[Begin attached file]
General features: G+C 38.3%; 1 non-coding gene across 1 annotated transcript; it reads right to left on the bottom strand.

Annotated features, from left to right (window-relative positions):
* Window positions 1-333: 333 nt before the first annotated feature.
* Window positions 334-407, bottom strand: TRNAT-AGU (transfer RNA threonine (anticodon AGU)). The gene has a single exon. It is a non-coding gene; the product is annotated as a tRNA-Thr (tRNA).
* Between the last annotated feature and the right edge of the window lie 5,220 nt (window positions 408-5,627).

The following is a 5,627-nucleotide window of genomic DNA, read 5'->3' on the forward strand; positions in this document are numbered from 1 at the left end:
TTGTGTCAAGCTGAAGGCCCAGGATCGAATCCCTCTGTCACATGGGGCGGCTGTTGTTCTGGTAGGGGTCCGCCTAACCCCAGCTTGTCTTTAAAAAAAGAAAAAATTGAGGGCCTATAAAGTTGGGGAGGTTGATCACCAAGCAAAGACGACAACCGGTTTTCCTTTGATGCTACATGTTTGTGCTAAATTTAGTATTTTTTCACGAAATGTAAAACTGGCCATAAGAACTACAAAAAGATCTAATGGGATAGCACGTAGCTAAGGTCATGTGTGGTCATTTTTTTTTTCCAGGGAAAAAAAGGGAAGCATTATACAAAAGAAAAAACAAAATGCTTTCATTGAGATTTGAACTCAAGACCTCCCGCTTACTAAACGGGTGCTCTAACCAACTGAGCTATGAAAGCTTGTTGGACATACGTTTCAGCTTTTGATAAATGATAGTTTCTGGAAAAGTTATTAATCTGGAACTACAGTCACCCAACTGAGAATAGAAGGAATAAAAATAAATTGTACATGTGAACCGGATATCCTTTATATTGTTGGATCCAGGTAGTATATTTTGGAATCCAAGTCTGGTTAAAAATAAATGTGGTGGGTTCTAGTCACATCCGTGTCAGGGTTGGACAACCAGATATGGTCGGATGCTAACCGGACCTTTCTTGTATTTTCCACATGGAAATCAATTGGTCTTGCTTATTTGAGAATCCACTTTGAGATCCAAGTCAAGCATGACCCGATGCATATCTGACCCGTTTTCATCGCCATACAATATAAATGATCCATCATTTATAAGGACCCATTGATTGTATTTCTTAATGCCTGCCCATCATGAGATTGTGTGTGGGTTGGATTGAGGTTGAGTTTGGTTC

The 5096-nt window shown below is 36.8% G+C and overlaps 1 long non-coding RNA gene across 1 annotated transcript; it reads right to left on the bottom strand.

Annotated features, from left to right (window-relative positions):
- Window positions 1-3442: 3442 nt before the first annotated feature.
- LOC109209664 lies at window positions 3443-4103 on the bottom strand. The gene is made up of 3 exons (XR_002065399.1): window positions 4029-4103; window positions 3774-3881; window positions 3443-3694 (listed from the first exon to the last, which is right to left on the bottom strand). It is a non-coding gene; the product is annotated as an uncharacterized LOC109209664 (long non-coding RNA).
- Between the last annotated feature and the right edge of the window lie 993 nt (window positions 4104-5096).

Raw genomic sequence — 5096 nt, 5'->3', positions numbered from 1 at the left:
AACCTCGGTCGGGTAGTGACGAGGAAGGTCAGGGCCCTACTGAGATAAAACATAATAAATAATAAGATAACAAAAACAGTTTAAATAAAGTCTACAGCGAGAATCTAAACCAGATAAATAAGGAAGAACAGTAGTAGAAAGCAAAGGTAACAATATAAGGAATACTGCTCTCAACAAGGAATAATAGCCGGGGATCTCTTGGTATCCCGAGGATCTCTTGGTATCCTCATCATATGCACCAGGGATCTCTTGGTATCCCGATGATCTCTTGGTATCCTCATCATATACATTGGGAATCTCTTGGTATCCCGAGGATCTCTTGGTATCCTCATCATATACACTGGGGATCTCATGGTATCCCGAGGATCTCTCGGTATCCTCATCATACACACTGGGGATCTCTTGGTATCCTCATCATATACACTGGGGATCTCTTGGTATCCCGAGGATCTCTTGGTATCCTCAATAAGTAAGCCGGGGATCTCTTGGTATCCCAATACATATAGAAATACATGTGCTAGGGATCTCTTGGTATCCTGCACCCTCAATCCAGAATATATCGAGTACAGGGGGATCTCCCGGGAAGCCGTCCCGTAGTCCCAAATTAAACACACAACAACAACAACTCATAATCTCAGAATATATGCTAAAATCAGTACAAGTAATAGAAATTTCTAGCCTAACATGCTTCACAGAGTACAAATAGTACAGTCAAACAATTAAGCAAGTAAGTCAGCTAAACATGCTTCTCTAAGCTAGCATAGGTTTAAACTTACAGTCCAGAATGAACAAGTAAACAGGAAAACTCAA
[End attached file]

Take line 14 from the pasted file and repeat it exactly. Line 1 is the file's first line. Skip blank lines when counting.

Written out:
AACCTCGGTCGGGTAGTGACGAGGAAGGTCAGGGCCCTACTGAGATAAAACATAATAAATAATAAGATAACAAAAACAGTTTAAATAAAGTCTACAGCGAGAATCTAAACCAGATAAATAAGGAAGAACAGTAGTAGAAAGCAAAGGTAACAATATAAGGAATACTGCTCTCAACAAGGAATAATAGCCGGGGATCTCTTGGTATCCCGAGGATCTCTTGGTATCCTCATCATATGCACCAGGGATCTCTTGGTATCCCGATGATCTCTTGGTATCCTCATCATATACATTGGGAATCTCTTGGTATCCCGAGGATCTCTTGGTATCCTCATCATATACACTGGGGATCTCATGGTATCCCGAGGATCTCTCGGTATCCTCATCATACACACTGGGGATCTCTTGGTATCCTCATCATATACACTGGGGATCTCTTGGTATCCCGAGGATCTCTTGGTATCCTCAATAAGTAAGCCGGGGATCTCTTGGTATCCCAATACATATAGAAATACATGTGCTAGGGATCTCTTGGTATCCTGCACCCTCAATCCAGAATATATCGAGTACAGGGGGATCTCCCGGGAAGCCGTCCCGTAGTCCCAAATTAAACACACAACAACAACAACTCATAATCTCAGAATATATGCTAAAATCAGTACAAGTAATAGAAATTTCTAGCCTAACATGCTTCACAGAGTACAAATAGTACAGTCAAACAATTAAGCAAGTAAGTCAGCTAAACATGCTTCTCTAAGCTAGCATAGGTTTAAACTTACAGTCCAGAATGAACAAGTAAACAGGAAAACTCAA